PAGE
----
Reader’s Digest March 2016 has an article titled “The Shocking Limitations on Organ Donation” in which the author, a medical doctor, tells of a patient who is dying of ALS (Lou Gehrig’s disease) and wants to donate his organs but is unable to do so because his organs are expected be too oxygen-depleted by the time he succumbs to his illness. The article proposes relaxing the “dead donor rule” that stipulates that taking organs for donation must not cause the death of the donor; it proposes that doctors be allowed to sedate a terminally ill donor and remove organs when the patient’s condition is so poor that “death is imminent.” I’m not squeamish about organ donation - I’m in favor of opt-out donation - but I think that’s crossing a line that shouldn’t be crossed.
I’ve got no problem with it. Your body your rules I don’t see this as any different then suicide - make sure they’re sane then do what they want.
ALS does not prevent organ donation; this man was an organ donor when he was declared brain-dead after his ventilator accidentally became disconnected one night. The movie about him has aired a number of times on PBS and is definitely worth watching.
I do agree with the OP that it’s a slope we shouldn’t go down.
I realize the greatest need is for organs, but an ALS patient whose organs are unusable can still donate corneas, and bone and skin for graft.
If we could convince more healthy people to be donors, and inform their families of their wishes, we wouldn’t need to go down this slope.
I’m curious about another situation some parents took some real heat for-- I don’t know them, I know about the situation from a relative who was supportive, but many family members weren’t, which seems kind of a shame to me.
Anyway, and 11-year-old boy was dying of cancer, and like a lot of 11-year-old boys, he wanted to do something he thought was “cool,” that many adults balked at, which was to donate his skeleton to a medical school. He saw being a skeleton hanging in a lab for generations of medical students as a kind of immortality, and also, just very cool. All his friends thought it was cool too. His parents thought of it as a chance of him doing something good with a life the potential of which would never be realized-- he’d be a tiny piece of hundreds of medical careers.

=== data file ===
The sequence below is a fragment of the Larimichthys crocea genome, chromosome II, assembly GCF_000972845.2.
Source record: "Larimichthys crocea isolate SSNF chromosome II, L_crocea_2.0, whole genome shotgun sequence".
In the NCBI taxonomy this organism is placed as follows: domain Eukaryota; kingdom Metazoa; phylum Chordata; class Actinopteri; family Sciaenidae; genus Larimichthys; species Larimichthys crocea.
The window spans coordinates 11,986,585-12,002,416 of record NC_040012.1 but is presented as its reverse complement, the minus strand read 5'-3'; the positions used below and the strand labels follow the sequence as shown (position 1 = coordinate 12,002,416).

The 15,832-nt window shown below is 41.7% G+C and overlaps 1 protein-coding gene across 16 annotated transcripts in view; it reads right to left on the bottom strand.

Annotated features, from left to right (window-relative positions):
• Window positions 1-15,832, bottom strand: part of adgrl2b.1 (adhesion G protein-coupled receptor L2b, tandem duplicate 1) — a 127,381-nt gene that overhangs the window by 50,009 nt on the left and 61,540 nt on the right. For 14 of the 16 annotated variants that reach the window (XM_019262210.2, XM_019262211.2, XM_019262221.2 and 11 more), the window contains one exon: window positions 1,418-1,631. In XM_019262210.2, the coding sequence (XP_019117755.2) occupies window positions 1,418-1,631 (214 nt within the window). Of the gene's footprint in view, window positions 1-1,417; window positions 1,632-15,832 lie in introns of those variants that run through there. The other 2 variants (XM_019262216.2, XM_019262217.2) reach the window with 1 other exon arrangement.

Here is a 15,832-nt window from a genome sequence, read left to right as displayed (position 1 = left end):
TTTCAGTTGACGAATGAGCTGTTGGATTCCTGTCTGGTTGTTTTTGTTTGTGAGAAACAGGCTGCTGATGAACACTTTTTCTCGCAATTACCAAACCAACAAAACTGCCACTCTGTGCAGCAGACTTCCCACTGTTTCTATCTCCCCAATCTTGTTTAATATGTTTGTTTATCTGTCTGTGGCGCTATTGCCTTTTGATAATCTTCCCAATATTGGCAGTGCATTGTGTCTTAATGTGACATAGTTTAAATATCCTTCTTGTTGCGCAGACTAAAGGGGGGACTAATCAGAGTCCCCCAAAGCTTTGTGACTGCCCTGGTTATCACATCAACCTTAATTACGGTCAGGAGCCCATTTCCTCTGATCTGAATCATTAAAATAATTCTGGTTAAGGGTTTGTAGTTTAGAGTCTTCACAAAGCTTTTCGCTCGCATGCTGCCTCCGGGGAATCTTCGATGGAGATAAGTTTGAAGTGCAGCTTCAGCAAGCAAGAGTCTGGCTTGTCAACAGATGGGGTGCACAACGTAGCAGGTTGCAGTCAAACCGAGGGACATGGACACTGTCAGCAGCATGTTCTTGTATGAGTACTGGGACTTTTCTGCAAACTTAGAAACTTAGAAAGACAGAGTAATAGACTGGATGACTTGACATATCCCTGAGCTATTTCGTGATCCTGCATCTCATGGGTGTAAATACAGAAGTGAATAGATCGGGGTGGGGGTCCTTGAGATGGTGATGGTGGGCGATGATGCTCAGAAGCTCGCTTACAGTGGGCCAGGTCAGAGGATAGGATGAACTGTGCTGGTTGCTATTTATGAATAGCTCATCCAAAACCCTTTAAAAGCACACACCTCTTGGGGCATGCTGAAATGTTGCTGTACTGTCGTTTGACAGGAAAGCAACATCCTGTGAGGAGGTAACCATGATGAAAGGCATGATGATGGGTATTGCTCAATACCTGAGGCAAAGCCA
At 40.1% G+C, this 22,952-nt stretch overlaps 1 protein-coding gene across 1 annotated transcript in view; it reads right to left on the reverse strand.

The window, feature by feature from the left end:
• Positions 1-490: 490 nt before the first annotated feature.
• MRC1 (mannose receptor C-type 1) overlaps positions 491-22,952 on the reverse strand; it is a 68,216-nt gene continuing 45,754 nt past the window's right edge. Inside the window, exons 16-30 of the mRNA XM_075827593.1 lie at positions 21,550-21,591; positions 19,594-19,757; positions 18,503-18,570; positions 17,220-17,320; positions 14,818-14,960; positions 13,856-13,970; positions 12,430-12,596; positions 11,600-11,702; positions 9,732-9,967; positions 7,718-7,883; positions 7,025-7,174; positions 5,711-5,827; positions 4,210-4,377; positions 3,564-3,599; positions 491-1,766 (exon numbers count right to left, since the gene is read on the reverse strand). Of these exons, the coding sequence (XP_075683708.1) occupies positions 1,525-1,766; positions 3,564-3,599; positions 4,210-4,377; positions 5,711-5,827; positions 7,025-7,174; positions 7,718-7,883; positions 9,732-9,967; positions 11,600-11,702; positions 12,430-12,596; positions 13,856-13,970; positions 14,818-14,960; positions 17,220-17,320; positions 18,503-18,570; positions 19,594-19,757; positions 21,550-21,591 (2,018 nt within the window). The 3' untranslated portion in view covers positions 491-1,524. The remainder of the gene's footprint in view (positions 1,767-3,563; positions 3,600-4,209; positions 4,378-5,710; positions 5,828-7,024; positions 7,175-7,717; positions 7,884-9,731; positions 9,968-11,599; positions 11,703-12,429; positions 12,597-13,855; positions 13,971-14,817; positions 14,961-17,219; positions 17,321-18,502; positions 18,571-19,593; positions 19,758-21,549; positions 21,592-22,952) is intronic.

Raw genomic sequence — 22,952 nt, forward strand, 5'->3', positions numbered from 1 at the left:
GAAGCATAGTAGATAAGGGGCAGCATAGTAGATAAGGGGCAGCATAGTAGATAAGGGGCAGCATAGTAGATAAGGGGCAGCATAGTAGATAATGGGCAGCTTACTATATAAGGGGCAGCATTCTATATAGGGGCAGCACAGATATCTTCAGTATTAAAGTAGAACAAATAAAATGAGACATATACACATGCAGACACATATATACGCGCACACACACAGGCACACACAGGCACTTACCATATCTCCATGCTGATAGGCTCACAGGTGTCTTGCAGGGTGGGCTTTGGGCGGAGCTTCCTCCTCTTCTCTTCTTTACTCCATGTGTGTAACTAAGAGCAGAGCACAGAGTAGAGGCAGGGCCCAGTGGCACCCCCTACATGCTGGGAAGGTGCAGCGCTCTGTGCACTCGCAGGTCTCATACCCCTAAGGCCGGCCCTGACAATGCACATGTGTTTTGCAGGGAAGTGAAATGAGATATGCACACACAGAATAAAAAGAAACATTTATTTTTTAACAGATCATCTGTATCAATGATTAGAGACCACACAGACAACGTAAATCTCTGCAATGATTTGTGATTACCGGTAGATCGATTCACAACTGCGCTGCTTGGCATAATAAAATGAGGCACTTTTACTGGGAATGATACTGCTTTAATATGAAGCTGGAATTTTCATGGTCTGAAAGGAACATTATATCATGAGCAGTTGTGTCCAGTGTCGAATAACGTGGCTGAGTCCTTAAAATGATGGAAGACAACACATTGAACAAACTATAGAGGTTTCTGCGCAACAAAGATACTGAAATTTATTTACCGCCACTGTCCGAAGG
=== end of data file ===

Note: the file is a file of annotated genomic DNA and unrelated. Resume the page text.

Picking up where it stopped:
Apparently, real human skeletons are very valuable to medical schools, and it’s a big deal when someone agrees to donate. A juvenile is even harder to come by. I don’t know what kind of cancer he had, but it didn’t preclude him from donating his skeleton. His parents let him. I guess he was pretty persistent in the request. Anyway, the parents took heavy criticism from family for his not having a “decent burial.” They did get back the ashes of his soft tissue, and bury that, so he has a grave, but some family was still mad. I say it’s no one’s business but the kid and the parents. I certainly understand the desire of grandparents and other relatives of wanting a funeral and a grave to visit, but ultimately, they had that.
When people donate their bodies to science, this is often what’s done with them.
Many years ago, I worked with a woman who had had a miscarriage at 4 1/2 months, and the baby was so perfectly formed, they wanted to put it on display at a medical school, and they consented to this. Most of the people to whom I’ve told that have thought it was disgusting, but I disagree. How could somebody NOT do that? :smack:
That is a step down a slippery slope.
When you have people literally dying for lack of organs, this sort of thing can invite unethical behaviour.